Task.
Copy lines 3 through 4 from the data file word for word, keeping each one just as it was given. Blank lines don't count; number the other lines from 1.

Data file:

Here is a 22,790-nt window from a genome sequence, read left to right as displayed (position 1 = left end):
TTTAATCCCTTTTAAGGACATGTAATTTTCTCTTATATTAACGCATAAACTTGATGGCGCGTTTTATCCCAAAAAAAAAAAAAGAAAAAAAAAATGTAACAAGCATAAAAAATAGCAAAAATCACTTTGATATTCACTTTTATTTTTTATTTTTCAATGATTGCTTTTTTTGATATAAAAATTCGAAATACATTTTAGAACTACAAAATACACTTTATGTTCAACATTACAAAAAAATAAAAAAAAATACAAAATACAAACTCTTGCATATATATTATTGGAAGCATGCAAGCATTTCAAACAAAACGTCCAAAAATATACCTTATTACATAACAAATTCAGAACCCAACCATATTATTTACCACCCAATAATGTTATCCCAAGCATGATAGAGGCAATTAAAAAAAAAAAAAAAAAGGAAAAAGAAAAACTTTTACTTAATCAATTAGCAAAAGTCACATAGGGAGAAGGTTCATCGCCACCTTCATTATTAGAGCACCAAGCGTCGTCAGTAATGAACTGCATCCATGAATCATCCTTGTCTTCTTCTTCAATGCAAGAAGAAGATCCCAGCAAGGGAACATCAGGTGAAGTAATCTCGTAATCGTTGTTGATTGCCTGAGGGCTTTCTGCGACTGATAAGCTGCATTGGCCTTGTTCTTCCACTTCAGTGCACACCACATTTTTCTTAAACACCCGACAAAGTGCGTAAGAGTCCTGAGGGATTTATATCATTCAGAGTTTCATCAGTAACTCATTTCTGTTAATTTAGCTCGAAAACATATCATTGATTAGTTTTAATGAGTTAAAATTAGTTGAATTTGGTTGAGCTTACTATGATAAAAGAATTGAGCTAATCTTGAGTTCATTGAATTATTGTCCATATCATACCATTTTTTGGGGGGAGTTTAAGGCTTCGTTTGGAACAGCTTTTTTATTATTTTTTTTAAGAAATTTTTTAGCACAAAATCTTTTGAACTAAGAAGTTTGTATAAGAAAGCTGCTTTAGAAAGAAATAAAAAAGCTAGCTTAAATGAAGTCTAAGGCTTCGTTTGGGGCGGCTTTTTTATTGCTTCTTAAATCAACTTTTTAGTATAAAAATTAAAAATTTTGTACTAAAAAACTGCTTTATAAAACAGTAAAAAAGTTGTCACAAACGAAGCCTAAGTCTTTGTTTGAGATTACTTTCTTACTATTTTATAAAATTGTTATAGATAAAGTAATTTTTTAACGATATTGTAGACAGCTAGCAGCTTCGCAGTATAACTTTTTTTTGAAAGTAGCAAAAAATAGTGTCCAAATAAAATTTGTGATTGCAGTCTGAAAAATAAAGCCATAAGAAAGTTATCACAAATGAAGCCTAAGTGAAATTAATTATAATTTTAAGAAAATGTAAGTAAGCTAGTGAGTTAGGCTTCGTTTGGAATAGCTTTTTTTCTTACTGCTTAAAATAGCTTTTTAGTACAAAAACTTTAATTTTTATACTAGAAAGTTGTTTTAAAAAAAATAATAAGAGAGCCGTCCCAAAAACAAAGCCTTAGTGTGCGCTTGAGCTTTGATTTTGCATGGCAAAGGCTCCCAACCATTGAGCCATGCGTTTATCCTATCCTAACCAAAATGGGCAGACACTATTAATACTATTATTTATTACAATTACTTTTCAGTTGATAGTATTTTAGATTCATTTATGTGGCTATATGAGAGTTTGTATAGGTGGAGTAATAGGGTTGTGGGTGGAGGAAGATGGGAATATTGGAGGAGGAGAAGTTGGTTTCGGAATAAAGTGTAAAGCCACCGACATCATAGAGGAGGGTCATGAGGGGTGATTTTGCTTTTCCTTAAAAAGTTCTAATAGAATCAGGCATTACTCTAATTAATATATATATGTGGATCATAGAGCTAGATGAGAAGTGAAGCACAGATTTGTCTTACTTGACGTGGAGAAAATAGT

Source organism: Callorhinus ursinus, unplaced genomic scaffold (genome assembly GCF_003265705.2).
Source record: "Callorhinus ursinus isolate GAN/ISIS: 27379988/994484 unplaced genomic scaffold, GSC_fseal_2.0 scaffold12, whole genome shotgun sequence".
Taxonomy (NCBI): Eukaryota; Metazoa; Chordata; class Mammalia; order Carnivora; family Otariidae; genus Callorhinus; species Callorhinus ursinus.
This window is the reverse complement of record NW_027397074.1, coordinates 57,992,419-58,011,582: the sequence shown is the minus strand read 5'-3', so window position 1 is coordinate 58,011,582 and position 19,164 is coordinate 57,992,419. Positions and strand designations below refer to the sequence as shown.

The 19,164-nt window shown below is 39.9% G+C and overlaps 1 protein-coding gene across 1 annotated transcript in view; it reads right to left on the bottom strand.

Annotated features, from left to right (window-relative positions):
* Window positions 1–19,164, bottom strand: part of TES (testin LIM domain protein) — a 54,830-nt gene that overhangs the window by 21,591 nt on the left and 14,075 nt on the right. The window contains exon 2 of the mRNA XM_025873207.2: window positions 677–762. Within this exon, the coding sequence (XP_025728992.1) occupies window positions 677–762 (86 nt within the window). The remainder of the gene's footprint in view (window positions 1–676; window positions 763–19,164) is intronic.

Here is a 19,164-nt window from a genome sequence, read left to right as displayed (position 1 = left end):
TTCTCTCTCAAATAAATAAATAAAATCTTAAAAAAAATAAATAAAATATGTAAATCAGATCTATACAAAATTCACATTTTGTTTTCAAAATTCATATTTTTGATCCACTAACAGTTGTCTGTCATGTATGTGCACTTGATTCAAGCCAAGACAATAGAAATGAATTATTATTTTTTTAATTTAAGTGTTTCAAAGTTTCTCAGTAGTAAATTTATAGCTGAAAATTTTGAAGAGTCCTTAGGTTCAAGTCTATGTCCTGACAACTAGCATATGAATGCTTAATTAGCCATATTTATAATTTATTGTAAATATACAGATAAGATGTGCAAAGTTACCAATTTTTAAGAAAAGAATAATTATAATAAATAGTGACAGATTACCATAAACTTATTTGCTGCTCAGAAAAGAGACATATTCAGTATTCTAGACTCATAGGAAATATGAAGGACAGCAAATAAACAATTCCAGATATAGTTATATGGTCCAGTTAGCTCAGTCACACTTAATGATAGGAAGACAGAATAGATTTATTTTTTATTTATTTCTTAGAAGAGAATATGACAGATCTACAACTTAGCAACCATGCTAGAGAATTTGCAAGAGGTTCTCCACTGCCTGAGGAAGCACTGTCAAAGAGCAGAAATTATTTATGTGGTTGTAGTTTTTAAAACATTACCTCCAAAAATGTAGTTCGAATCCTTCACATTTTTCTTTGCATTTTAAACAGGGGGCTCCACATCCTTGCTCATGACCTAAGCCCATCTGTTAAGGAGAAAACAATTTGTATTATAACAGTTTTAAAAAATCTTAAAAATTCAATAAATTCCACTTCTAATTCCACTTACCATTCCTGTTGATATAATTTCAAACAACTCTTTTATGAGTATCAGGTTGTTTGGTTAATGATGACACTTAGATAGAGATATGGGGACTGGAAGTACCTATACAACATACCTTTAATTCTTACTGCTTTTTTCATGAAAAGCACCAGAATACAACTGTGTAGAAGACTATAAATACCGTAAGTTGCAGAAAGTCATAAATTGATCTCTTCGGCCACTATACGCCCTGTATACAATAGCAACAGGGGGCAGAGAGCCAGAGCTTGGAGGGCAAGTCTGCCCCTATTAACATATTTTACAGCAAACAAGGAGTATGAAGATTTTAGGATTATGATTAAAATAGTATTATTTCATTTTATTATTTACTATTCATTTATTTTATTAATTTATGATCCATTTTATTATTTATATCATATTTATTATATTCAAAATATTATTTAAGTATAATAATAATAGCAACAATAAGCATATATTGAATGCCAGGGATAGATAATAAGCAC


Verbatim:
Source organism: Callorhinus ursinus, unplaced genomic scaffold (genome assembly GCF_003265705.2).
Source record: "Callorhinus ursinus isolate GAN/ISIS: 27379988/994484 unplaced genomic scaffold, GSC_fseal_2.0 scaffold12, whole genome shotgun sequence".